Prohibition on Transactions with the IRGC or Its Agents or Affiliates

Pursuant to Section 104(d) of CISADA, the ISFR prohibit any U.S. person that is owned or controlled by a U.S. financial institution from knowingly engaging in any transaction with or benefiting the IRGC or any of its agents or affiliates designated as such by OFAC, as well as any entity owned 50% or more, directly or indirectly, by the IRGC.

A U.S. financial institution may be subject to civil penalties if any person that it owns or controls violates, attempts to violate, conspires to violate or causes a violation of this prohibition and the U.S. financial institution knew or should have known of the prohibited action by the person.  The civil penalties assessed to the U.S. financial institution may amount to the greater of $250,000 or twice the amount of the transaction that forms the basis of the violation.

Effective Date and Further Related Rulemaking

The ISFR went into effect on August 16, 2010.  The effective date of any prohibition or condition on the opening or maintaining of a correspondent account or payable-through account for a particular foreign financial institution is the earlier of the date the U.S. financial institution receives actual or constructive notice of the prohibition or condition.  The prohibition on transactions with or benefiting the IRGC is effective August 16, 2010, except that the effective date with respect to transactions with or benefiting agents or affiliates of the IRGC is August 16, 2010 for agents or affiliates designated as such prior to that date and the date of actual or constructive notice of such designation for agents or affiliates designated after August 16, 2010.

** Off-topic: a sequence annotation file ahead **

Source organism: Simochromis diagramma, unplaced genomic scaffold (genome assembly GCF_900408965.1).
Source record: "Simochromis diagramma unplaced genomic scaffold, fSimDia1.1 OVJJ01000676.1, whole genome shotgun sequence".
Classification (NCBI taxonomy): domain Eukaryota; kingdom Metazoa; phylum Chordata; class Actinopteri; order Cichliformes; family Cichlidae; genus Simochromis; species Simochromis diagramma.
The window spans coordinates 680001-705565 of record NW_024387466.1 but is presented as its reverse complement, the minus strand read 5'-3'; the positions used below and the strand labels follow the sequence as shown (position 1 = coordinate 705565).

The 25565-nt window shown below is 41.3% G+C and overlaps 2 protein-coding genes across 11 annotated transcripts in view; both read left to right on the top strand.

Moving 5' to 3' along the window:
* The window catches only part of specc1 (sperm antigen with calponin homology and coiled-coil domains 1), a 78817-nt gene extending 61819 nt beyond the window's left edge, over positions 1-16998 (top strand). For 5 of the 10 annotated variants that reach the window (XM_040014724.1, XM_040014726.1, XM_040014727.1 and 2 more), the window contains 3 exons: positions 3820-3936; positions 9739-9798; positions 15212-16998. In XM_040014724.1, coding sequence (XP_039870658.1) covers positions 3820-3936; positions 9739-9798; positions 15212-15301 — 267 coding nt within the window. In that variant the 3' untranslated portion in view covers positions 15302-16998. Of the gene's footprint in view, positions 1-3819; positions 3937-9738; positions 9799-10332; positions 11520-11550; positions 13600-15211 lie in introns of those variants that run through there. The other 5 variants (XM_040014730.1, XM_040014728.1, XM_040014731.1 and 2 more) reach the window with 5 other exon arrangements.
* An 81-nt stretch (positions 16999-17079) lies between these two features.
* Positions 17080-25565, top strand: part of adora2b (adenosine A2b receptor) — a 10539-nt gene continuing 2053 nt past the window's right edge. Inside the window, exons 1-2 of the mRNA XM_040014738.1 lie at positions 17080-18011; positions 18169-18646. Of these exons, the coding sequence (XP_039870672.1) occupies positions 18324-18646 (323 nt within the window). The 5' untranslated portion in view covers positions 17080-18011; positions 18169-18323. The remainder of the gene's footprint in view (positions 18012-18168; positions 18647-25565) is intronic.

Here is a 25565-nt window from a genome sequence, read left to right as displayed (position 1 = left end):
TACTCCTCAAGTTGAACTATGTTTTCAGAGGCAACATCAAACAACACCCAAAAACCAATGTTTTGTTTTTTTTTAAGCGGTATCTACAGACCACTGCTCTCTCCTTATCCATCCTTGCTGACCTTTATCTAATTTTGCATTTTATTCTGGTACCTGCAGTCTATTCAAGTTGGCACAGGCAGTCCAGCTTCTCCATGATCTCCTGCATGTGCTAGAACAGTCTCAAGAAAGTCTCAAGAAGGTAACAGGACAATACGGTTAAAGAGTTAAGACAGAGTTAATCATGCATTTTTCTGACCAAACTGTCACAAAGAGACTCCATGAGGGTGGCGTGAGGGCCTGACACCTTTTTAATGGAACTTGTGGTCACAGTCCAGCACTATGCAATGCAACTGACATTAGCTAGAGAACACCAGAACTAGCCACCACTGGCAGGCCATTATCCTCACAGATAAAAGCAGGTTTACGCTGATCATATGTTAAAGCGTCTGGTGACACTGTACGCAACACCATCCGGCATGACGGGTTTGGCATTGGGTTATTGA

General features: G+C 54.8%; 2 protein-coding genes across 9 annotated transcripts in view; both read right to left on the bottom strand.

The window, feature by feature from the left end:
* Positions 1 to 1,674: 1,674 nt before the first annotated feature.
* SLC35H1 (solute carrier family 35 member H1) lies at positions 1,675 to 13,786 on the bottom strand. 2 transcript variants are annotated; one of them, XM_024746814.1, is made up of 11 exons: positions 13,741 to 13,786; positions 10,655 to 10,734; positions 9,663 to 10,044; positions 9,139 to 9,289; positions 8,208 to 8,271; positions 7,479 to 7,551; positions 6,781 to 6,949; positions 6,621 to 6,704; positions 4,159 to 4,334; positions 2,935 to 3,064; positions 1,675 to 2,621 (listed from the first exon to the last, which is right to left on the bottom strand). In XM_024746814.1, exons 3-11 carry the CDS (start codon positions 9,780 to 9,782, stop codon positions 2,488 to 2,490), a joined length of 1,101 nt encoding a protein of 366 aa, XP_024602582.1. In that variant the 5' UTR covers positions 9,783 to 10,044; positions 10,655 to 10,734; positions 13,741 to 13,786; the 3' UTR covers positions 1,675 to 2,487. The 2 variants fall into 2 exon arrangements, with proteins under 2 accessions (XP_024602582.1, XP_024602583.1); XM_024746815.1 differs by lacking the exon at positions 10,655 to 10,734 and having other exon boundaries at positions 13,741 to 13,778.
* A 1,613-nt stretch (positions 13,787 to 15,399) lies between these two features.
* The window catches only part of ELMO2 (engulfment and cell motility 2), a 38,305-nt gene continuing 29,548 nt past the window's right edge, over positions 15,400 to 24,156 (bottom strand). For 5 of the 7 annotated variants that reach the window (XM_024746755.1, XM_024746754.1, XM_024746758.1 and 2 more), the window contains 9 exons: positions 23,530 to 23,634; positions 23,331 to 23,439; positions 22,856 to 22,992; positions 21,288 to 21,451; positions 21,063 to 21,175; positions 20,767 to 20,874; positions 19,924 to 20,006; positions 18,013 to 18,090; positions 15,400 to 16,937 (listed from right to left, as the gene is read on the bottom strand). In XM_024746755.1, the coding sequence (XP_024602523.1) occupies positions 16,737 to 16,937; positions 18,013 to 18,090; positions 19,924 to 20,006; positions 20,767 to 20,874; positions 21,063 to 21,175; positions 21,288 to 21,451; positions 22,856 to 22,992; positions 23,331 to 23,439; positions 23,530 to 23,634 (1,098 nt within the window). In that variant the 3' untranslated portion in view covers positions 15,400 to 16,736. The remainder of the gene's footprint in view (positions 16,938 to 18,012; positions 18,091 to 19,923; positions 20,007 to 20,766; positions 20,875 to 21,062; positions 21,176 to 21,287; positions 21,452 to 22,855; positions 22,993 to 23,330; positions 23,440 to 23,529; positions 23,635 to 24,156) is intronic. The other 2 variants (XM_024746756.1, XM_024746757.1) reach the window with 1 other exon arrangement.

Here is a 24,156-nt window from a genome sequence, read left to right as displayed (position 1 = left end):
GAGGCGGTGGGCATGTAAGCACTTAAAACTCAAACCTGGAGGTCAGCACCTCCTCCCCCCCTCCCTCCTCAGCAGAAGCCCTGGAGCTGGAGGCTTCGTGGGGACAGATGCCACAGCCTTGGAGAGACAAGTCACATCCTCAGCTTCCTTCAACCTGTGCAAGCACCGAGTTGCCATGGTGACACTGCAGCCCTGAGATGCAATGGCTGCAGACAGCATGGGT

Section 104(e) of CISADA directs the Secretary of the Treasury to adopt regulations that require U.S. financial institutions which maintain correspondent accounts or payable-through accounts in the United States for foreign financial institutions to conduct audits and report to Treasury regarding accounts maintained by the U.S. financial institutions for foreign institutions that may be engaged in transactions that would make them subject to designation under the ISFR.  While Treasury was required to adopt the ISFR’s provisions within 90 days of the enactment of CISADA, there is no specific deadline for the adoption of these additional regulations.